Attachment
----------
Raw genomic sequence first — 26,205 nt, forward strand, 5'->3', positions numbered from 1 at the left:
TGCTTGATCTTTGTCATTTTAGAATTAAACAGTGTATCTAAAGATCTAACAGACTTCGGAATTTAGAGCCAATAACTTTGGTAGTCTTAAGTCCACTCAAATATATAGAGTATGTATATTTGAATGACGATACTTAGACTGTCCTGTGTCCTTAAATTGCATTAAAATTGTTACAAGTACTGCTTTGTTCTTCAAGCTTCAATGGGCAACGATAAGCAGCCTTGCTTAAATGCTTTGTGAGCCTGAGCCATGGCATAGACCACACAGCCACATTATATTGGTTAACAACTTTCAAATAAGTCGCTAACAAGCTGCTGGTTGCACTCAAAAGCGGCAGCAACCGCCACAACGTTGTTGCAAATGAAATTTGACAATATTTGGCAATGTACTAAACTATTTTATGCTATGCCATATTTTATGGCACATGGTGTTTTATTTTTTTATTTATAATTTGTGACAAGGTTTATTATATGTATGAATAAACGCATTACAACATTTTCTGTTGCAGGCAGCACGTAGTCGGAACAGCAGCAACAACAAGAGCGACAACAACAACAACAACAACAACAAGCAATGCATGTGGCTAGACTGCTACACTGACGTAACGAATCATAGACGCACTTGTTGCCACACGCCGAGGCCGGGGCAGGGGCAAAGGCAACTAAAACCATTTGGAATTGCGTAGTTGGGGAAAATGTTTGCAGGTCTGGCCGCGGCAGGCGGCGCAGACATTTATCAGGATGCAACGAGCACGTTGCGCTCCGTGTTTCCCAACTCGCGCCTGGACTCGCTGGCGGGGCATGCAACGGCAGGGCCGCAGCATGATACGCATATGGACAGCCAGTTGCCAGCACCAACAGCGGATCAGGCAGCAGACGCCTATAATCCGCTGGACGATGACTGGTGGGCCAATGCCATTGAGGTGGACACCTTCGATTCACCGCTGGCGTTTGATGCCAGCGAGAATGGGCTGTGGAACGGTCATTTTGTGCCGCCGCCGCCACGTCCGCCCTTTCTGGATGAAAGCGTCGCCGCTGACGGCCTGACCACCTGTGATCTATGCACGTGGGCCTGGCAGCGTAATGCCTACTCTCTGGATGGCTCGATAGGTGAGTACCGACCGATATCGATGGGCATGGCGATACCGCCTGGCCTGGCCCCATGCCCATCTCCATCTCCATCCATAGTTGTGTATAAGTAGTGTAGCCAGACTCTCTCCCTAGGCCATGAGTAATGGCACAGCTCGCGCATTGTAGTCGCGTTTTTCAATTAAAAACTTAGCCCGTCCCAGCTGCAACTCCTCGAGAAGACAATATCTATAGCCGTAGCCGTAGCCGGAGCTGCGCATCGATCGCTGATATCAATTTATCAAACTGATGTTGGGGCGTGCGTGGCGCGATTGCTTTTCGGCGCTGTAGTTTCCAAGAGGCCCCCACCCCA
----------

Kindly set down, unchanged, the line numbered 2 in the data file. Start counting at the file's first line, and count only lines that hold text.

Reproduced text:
TGCTTGATCTTTGTCATTTTAGAATTAAACAGTGTATCTAAAGATCTAACAGACTTCGGAATTTAGAGCCAATAACTTTGGTAGTCTTAAGTCCACTCAAATATATAGAGTATGTATATTTGAATGACGATACTTAGACTGTCCTGTGTCCTTAAATTGCATTAAAATTGTTACAAGTACTGCTTTGTTCTTCAAGCTTCAATGGGCAACGATAAGCAGCCTTGCTTAAATGCTTTGTGAGCCTGAGCCATGGCATAGACCACACAGCCACATTATATTGGTTAACAACTTTCAAATAAGTCGCTAACAAGCTGCTGGTTGCACTCAAAAGCGGCAGCAACCGCCACAACGTTGTTGCAAATGAAATTTGACAATATTTGGCAATGTACTAAACTATTTTATGCTATGCCATATTTTATGGCACATGGTGTTTTATTTTTTTATTTATAATTTGTGACAAGGTTTATTATATGTATGAATAAACGCATTACAACATTTTCTGTTGCAGGCAGCACGTAGTCGGAACAGCAGCAACAACAAGAGCGACAACAACAACAACAACAACAACAAGCAATGCATGTGGCTAGACTGCTACACTGACGTAACGAATCATAGACGCACTTGTTGCCACACGCCGAGGCCGGGGCAGGGGCAAAGGCAACTAAAACCATTTGGAATTGCGTAGTTGGGGAAAATGTTTGCAGGTCTGGCCGCGGCAGGCGGCGCAGACATTTATCAGGATGCAACGAGCACGTTGCGCTCCGTGTTTCCCAACTCGCGCCTGGACTCGCTGGCGGGGCATGCAACGGCAGGGCCGCAGCATGATACGCATATGGACAGCCAGTTGCCAGCACCAACAGCGGATCAGGCAGCAGACGCCTATAATCCGCTGGACGATGACTGGTGGGCCAATGCCATTGAGGTGGACACCTTCGATTCACCGCTGGCGTTTGATGCCAGCGAGAATGGGCTGTGGAACGGTCATTTTGTGCCGCCGCCGCCACGTCCGCCCTTTCTGGATGAAAGCGTCGCCGCTGACGGCCTGACCACCTGTGATCTATGCACGTGGGCCTGGCAGCGTAATGCCTACTCTCTGGATGGCTCGATAGGTGAGTACCGACCGATATCGATGGGCATGGCGATACCGCCTGGCCTGGCCCCATGCCCATCTCCATCTCCATCCATAGTTGTGTATAAGTAGTGTAGCCAGACTCTCTCCCTAGGCCATGAGTAATGGCACAGCTCGCGCATTGTAGTCGCGTTTTTCAATTAAAAACTTAGCCCGTCCCAGCTGCAACTCCTCGAGAAGACAATATCTATAGCCGTAGCCGTAGCCGGAGCTGCGCATCGATCGCTGATATCAATTTATCAAACTGATGTTGGGGCGTGCGTGGCGCGATTGCTTTTCGGCGCTGTAGTTTCCAAGAGGCCCCCACCCCA